Anyway, back to the astronomical cost of higher education today. And mind you, we’re not talking here about the expensive schools…
What causes it, and what can be done about it?
Well, I suppose part of it is that we live in a more materialistic society these days — or at least, one with greater material expectations. Take my earlier mention of all those cars that make it so hard to drive through that part of town when school is in session. I think I’ve told the anecdote before about my uncle in Bennettsville needing some new bags for his vacuum cleaner when I was at USC. The only place he knew where to get them in those pre-Amazon days was the K-Mart out at the end of Knox Abbott in Cayce — you know, the place that’s now a huge U-Haul facility. I was willing to go get them, but I needed transportation. My roommate John, who knew everybody, knew a guy on our floor who had a car (possibly the only guy who had a car). He set me up and the guy drove me out there, (which seems amazingly generous in retrospect — I suppose I paid for gas). Everywhere else I went, I walked — to the Winn-Dixie that was where Walgreen’s is now in Five Points, to the movies downtown, wherever. I never needed to go anywhere further. When I went to Bennettsville on weekends, I walked to the Greyhound station behind Tapp’s and took a bus.
None of this seemed a hardship then. I infer that those kids tying up traffic downtown today might disagree.
I didn’t have a meal plan, and neither did my friend Perry, who lived in a dorm that made the Honeycombs look palatial. He was in this old former frat house at the corner of Blossom and Sumter. Whenever I went to see him when it had rained recently, I would have to walk around or through puddles that covered much of the hallway. I’d go there every night to pick him up on my way, and we’d walk downtown to the S&S cafeteria, where I would splurge — sometimes, as I recall, my bill was well over $2.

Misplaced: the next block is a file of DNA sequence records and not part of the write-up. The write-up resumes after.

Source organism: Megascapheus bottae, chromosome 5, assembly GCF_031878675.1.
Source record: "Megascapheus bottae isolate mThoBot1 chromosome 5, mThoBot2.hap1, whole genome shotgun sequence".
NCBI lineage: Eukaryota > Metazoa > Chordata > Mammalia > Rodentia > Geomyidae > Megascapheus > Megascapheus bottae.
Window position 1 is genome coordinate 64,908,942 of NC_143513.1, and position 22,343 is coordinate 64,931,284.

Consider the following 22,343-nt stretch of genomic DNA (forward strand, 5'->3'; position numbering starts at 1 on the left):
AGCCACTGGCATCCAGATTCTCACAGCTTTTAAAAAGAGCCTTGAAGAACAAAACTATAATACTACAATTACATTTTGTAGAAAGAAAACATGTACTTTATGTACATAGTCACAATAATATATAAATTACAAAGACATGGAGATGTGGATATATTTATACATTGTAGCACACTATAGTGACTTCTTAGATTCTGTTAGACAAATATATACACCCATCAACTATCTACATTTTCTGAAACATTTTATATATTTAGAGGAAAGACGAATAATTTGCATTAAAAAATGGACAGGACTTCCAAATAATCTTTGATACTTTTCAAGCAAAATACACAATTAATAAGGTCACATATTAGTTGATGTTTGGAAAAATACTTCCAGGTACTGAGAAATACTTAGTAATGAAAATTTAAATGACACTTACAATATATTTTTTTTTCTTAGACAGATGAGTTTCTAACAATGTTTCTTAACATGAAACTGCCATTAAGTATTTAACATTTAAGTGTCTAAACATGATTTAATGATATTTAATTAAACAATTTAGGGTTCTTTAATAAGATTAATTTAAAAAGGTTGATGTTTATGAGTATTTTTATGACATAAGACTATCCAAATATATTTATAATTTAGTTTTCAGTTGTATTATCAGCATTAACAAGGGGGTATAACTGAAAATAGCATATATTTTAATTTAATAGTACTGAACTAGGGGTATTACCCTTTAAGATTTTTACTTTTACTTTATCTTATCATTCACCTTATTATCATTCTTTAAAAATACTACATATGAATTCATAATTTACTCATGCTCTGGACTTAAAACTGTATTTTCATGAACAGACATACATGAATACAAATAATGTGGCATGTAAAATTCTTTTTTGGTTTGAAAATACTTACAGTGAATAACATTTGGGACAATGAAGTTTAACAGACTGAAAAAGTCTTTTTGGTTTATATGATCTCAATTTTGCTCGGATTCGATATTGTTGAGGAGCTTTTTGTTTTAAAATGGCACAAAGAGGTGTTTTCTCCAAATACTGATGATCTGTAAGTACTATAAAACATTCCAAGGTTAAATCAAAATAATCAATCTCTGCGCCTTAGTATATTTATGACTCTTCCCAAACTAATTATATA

But I digress. My point is that today, people — the kids and their parents — expect more, and their parents are ready to pay for it, sometimes to an astounding degree. Once you’ve looked at their cars, check out those private housing developments scattered all over town, the ones with their own regular buses that bring the residents to the Horseshoe to save them from having to (shudder) walk, or waste all that time trying to find a parking space.
And the university caters to these expectations. Just look around. Or if you don’t have time to roam, just look at the Strom Thurmond Wellness and Fitness Center, and the elevated walkway to it from the student parking lots. You might easily cite your own examples.
Then you could get into salaries, or football ticket prices, or what have you. These places drip money, and kids want to have “the college experience,” which apparently involves a great deal more than learning.
Or to return to a favorite old hobbyhorse of my own, remember how the lottery was supposed to pay for college, but basically served as a huge price-support scheme for ever-higher tuition?
Which students pay, and if Mama and Daddy didn’t have the money handy, they pay off stupendous loans for the rest of their lives.
You know, when I said this was going to be too long for a comment, I wasn’t just thinking about what you see above. I had a couple of other points I was going to get into — such as the fact that it seems we hear more these days about sheer numbers of students in the freshman class, rather than their rising SAT scores, which used to be a treasured goal at USC.
But I’ll get to that another time…